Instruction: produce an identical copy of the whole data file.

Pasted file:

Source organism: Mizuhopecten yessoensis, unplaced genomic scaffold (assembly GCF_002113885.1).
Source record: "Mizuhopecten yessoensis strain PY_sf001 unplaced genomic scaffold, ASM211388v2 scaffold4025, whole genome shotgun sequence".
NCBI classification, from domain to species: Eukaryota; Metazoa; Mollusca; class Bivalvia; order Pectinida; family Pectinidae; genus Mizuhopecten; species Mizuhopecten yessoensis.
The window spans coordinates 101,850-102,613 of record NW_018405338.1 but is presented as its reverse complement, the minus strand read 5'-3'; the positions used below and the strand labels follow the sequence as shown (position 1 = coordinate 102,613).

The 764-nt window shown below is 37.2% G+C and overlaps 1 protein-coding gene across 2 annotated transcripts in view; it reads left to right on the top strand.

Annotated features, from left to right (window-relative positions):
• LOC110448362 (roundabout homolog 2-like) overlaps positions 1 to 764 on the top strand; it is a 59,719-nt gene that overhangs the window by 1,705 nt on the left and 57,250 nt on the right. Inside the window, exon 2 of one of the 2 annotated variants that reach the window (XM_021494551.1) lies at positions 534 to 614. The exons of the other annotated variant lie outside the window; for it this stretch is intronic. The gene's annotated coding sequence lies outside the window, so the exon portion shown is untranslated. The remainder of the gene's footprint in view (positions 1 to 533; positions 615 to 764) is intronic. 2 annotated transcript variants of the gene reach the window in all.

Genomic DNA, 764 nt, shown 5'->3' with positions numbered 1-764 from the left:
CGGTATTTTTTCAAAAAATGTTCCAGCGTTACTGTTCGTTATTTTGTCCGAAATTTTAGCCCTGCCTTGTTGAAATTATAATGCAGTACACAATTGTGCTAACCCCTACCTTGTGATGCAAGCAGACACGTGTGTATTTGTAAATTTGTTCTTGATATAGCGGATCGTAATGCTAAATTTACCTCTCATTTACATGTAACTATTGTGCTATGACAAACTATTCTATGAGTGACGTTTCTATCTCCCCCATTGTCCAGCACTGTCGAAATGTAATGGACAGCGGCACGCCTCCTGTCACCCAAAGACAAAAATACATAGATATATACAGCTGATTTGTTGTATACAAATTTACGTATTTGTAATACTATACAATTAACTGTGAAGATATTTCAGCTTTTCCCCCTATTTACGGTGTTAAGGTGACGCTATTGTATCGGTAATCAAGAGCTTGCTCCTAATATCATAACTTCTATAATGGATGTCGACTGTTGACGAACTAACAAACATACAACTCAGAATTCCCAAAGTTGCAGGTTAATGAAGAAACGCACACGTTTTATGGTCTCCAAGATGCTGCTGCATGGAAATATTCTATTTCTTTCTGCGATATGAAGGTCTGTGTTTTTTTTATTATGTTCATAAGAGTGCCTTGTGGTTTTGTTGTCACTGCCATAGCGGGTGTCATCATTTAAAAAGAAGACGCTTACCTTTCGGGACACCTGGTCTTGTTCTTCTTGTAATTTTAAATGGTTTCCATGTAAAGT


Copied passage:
Source organism: Mizuhopecten yessoensis, unplaced genomic scaffold (assembly GCF_002113885.1).
Source record: "Mizuhopecten yessoensis strain PY_sf001 unplaced genomic scaffold, ASM211388v2 scaffold4025, whole genome shotgun sequence".
NCBI classification, from domain to species: Eukaryota; Metazoa; Mollusca; class Bivalvia; order Pectinida; family Pectinidae; genus Mizuhopecten; species Mizuhopecten yessoensis.
The window spans coordinates 101,850-102,613 of record NW_018405338.1 but is presented as its reverse complement, the minus strand read 5'-3'; the positions used below and the strand labels follow the sequence as shown (position 1 = coordinate 102,613).

The 764-nt window shown below is 37.2% G+C and overlaps 1 protein-coding gene across 2 annotated transcripts in view; it reads left to right on the top strand.

Annotated features, from left to right (window-relative positions):
• LOC110448362 (roundabout homolog 2-like) overlaps positions 1 to 764 on the top strand; it is a 59,719-nt gene that overhangs the window by 1,705 nt on the left and 57,250 nt on the right. Inside the window, exon 2 of one of the 2 annotated variants that reach the window (XM_021494551.1) lies at positions 534 to 614. The exons of the other annotated variant lie outside the window; for it this stretch is intronic. The gene's annotated coding sequence lies outside the window, so the exon portion shown is untranslated. The remainder of the gene's footprint in view (positions 1 to 533; positions 615 to 764) is intronic. 2 annotated transcript variants of the gene reach the window in all.

Genomic DNA, 764 nt, shown 5'->3' with positions numbered 1-764 from the left:
CGGTATTTTTTCAAAAAATGTTCCAGCGTTACTGTTCGTTATTTTGTCCGAAATTTTAGCCCTGCCTTGTTGAAATTATAATGCAGTACACAATTGTGCTAACCCCTACCTTGTGATGCAAGCAGACACGTGTGTATTTGTAAATTTGTTCTTGATATAGCGGATCGTAATGCTAAATTTACCTCTCATTTACATGTAACTATTGTGCTATGACAAACTATTCTATGAGTGACGTTTCTATCTCCCCCATTGTCCAGCACTGTCGAAATGTAATGGACAGCGGCACGCCTCCTGTCACCCAAAGACAAAAATACATAGATATATACAGCTGATTTGTTGTATACAAATTTACGTATTTGTAATACTATACAATTAACTGTGAAGATATTTCAGCTTTTCCCCCTATTTACGGTGTTAAGGTGACGCTATTGTATCGGTAATCAAGAGCTTGCTCCTAATATCATAACTTCTATAATGGATGTCGACTGTTGACGAACTAACAAACATACAACTCAGAATTCCCAAAGTTGCAGGTTAATGAAGAAACGCACACGTTTTATGGTCTCCAAGATGCTGCTGCATGGAAATATTCTATTTCTTTCTGCGATATGAAGGTCTGTGTTTTTTTTATTATGTTCATAAGAGTGCCTTGTGGTTTTGTTGTCACTGCCATAGCGGGTGTCATCATTTAAAAAGAAGACGCTTACCTTTCGGGACACCTGGTCTTGTTCTTCTTGTAATTTTAAATGGTTTCCATGTAAAGT